LookSmart (LOOK) fell 15% Wednesday after reporting disastrous fourth quarter earnings following the market close on Tuesday. The former dot-com darling and search provider - which traded as high as $350 on a split-adjusted basis at the peak of the Internet bubble - closed at $1.19, with the intraday low of $1.10 its lowest trade in two years.
Changing business models is nothing new for LookSmart, which ditched its legacy search engine in 2007 and has bought - and then sold - products and websites such as Net Nanny, Furl, and FindArticles.com. The problem for investors is that none of the initiatives - or repeated management changes - have worked.
Now, the company's search advertising placement business is cratering, with fourth quarter revenues down 46% year-over-year, and 2011 net sales 42% below those of 2010. As CEO Jean-Yves Dexmier explained the issue in the fourth quarter release:
In the fourth quarter, several customers were charged back with very significant settlements for traffic quality, a large portion of which was unrelated to LookSmart. Some customers discontinued their affiliate network business model and our revenue was impacted accordingly. Our net results were further negatively affected by receivable reserves related to those intermediaries whose credit worthiness has been severely impacted by this matter.
In short, LookSmart was dealing with several customers - intermediaries in the online advertising market - who were engaging in "click fraud" of some type. Not only must LookSmart sever its ties with these customers, but it will take a loss on accounts payable by those companies.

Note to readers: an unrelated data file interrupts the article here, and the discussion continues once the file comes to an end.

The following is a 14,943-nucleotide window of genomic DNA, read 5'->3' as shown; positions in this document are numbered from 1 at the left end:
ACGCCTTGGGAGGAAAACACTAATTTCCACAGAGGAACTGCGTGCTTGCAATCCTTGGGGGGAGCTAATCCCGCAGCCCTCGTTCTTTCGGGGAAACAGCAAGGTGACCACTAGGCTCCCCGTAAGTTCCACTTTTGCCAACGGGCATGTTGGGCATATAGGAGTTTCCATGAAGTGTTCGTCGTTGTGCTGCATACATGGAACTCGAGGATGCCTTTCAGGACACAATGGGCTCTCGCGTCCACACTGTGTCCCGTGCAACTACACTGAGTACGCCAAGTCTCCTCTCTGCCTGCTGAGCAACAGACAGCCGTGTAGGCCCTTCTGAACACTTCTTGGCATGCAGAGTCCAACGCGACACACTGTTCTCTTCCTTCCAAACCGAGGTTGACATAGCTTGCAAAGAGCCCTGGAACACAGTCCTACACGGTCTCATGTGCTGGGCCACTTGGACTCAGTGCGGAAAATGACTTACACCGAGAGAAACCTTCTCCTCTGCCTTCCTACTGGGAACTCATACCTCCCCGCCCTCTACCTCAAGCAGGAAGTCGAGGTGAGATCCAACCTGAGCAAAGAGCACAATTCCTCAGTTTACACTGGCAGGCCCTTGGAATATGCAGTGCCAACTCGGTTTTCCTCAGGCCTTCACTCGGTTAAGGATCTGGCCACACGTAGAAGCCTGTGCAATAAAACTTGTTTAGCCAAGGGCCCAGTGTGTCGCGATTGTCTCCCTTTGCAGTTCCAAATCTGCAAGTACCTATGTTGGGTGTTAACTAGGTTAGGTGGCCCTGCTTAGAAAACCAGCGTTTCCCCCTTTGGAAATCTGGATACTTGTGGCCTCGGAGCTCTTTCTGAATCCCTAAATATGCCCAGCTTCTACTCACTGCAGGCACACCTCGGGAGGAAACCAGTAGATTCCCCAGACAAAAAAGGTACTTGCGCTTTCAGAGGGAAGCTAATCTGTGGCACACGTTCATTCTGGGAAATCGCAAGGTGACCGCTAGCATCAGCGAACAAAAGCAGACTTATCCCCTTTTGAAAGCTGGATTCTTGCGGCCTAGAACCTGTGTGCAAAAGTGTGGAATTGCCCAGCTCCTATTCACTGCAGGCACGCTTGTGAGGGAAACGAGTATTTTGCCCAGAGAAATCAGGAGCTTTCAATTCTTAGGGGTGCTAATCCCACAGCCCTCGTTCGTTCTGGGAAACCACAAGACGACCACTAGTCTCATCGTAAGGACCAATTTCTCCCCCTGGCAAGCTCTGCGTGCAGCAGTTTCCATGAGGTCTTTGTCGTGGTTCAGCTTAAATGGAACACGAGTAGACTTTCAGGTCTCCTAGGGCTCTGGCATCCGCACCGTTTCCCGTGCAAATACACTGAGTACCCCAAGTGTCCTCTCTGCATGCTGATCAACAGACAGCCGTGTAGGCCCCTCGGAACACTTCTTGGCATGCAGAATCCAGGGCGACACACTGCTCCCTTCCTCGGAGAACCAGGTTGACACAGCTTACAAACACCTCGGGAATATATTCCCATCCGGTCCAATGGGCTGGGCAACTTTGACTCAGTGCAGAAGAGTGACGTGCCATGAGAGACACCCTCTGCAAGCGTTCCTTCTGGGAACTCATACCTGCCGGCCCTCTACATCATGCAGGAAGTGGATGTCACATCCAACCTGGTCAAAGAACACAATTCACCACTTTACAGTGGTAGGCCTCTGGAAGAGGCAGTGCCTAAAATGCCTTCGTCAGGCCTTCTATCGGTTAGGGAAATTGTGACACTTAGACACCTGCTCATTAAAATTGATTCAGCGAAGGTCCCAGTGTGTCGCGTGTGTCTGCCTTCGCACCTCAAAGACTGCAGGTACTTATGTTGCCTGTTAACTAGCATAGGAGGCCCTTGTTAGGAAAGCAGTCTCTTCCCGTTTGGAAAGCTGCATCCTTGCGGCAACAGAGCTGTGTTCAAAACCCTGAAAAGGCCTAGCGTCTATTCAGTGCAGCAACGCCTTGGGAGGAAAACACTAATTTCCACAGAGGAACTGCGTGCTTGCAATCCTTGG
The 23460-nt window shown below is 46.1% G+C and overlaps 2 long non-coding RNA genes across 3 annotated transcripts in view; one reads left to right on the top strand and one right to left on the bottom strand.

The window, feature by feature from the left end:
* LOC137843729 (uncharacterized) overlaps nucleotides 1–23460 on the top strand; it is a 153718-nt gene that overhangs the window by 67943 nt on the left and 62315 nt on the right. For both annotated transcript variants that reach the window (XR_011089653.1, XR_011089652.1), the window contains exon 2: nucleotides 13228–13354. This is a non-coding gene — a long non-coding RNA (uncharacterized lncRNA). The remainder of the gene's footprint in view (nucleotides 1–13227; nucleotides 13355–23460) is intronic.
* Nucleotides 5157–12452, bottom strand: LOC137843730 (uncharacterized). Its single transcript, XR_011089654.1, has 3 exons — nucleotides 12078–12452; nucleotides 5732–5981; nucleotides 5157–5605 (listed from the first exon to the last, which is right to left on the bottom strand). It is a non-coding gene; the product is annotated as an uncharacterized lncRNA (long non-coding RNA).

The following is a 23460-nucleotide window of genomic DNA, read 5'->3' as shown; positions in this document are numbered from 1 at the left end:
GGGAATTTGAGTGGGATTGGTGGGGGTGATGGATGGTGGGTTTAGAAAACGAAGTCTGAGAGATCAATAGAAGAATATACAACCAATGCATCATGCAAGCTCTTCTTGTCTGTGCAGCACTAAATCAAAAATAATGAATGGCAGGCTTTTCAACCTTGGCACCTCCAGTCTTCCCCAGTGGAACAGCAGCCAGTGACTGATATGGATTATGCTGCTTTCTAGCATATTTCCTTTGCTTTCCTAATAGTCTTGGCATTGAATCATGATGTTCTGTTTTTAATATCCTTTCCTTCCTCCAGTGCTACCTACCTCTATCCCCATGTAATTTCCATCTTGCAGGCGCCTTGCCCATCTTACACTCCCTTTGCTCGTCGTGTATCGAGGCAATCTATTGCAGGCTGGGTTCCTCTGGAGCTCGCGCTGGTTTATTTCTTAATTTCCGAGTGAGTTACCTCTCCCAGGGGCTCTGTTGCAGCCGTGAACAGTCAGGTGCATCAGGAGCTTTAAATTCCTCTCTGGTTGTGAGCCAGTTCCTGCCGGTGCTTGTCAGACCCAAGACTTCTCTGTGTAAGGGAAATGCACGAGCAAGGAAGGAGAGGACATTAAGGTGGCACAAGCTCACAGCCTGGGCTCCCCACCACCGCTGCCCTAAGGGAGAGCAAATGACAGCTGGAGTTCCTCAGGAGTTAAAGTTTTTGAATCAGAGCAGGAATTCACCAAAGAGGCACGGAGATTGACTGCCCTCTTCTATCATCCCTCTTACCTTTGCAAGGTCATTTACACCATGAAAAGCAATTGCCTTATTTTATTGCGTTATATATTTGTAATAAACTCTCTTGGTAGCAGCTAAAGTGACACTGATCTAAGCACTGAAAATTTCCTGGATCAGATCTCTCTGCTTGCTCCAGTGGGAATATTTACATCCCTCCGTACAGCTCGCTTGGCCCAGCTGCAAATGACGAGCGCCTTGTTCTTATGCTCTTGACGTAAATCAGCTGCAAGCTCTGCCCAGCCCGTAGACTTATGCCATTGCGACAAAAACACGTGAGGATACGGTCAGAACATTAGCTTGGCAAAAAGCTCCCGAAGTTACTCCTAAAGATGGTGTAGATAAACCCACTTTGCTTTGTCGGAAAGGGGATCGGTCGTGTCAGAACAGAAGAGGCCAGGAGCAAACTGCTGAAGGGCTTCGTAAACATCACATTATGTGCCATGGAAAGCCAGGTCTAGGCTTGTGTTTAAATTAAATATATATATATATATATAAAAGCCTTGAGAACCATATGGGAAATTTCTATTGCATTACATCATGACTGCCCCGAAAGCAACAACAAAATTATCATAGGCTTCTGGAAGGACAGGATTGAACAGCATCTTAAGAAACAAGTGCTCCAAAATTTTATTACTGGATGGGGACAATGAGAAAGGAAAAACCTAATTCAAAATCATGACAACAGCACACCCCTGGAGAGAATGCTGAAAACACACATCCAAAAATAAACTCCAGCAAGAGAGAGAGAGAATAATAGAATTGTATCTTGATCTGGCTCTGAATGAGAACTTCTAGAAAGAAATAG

Without that revenue, LookSmart's already struggling business appears doomed. Dexmier's forecast was typically understated, but devastating nonetheless:
The intermediary business model experienced a significant change in the fourth quarter. We have ceased business with several of our intermediary customers and do not expect significant future revenue growth in this area. Our future growth will come largely from direct search advertisers, self-service search advertisers and other digital advertising models under development."
The company does not "expect significant future revenue growth" because the business model is broken - it cannot even expect significant future revenue, let alone growth. Now, investors in LOOK must have faith in a turnaround at a company which has seen revenues collapse, which has reported an annual profit once since 2003 - in 2010, using customers that are no longer trustworthy - and which has an accumulated deficit of $234.1 million, compared to a market capitalization of just $20.6 million.
What the "digital advertising models under development" are is unclear, and Dexmier did not elaborate on the conference call. What is clear is that tiny LookSmart is not going to find a pot of gold in an industry dominated by titans like Google (GOOG), Yahoo! (YHOO), and Microsoft (MSFT). Yes, the company has $1.43 per share in net cash, but its burn rate looks set to accelerate and it seems unlikely that the company plans to liquidate and return the remaining assets to investors.
In a way, it is impressive that LookSmart held on for as long is it did, given how quickly many of the dot-com meteors like Pets.com and AltaVista vanished from the business world. The company's many maneuvers, acquisitions, restructurings, and management changes prove that LookSmart did, indeed, try its best. But it appears it has failed; it is time for the company, and investors, to move on.